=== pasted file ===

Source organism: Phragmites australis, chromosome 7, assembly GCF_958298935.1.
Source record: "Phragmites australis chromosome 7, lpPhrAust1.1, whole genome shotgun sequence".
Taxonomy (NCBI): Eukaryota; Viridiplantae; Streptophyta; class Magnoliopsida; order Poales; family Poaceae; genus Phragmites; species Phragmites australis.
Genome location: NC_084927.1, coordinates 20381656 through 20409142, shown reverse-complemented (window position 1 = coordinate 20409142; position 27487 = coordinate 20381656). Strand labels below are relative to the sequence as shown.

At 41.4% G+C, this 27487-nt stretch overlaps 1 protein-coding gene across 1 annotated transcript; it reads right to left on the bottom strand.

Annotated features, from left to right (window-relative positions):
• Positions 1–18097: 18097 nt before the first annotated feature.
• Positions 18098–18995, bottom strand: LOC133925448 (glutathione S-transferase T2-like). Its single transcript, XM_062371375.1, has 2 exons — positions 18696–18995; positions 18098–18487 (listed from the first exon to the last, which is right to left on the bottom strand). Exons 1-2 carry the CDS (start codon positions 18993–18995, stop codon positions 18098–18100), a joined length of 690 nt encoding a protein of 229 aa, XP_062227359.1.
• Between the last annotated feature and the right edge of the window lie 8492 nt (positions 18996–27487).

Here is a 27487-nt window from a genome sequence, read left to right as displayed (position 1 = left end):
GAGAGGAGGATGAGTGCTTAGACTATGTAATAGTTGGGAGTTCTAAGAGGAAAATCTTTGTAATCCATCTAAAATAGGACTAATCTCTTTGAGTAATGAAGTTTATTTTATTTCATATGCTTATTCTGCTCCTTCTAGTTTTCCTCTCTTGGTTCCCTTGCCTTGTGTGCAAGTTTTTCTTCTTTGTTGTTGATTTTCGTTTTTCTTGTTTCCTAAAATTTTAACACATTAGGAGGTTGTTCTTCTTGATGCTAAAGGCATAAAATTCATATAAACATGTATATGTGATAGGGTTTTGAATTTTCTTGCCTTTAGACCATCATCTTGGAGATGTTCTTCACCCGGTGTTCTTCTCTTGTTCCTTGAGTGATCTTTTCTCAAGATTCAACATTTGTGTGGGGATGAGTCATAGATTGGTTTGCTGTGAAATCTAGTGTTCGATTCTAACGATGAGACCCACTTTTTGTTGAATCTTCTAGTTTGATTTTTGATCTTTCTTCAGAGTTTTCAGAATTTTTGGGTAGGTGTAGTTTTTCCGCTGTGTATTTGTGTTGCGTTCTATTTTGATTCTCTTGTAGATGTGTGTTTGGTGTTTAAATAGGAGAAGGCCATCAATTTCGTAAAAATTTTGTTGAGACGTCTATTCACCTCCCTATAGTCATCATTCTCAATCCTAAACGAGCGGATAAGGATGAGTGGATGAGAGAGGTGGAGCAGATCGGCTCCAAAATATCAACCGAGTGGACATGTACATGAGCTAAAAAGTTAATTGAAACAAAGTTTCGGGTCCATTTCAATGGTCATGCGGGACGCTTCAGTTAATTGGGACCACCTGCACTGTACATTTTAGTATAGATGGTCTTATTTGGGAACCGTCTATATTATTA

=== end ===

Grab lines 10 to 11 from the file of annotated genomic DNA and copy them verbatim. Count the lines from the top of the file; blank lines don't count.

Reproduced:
Here is a 27487-nt window from a genome sequence, read left to right as displayed (position 1 = left end):
GAGAGGAGGATGAGTGCTTAGACTATGTAATAGTTGGGAGTTCTAAGAGGAAAATCTTTGTAATCCATCTAAAATAGGACTAATCTCTTTGAGTAATGAAGTTTATTTTATTTCATATGCTTATTCTGCTCCTTCTAGTTTTCCTCTCTTGGTTCCCTTGCCTTGTGTGCAAGTTTTTCTTCTTTGTTGTTGATTTTCGTTTTTCTTGTTTCCTAAAATTTTAACACATTAGGAGGTTGTTCTTCTTGATGCTAAAGGCATAAAATTCATATAAACATGTATATGTGATAGGGTTTTGAATTTTCTTGCCTTTAGACCATCATCTTGGAGATGTTCTTCACCCGGTGTTCTTCTCTTGTTCCTTGAGTGATCTTTTCTCAAGATTCAACATTTGTGTGGGGATGAGTCATAGATTGGTTTGCTGTGAAATCTAGTGTTCGATTCTAACGATGAGACCCACTTTTTGTTGAATCTTCTAGTTTGATTTTTGATCTTTCTTCAGAGTTTTCAGAATTTTTGGGTAGGTGTAGTTTTTCCGCTGTGTATTTGTGTTGCGTTCTATTTTGATTCTCTTGTAGATGTGTGTTTGGTGTTTAAATAGGAGAAGGCCATCAATTTCGTAAAAATTTTGTTGAGACGTCTATTCACCTCCCTATAGTCATCATTCTCAATCCTAAACGAGCGGATAAGGATGAGTGGATGAGAGAGGTGGAGCAGATCGGCTCCAAAATATCAACCGAGTGGACATGTACATGAGCTAAAAAGTTAATTGAAACAAAGTTTCGGGTCCATTTCAATGGTCATGCGGGACGCTTCAGTTAATTGGGACCACCTGCACTGTACATTTTAGTATAGATGGTCTTATTTGGGAACCGTCTATATTATTA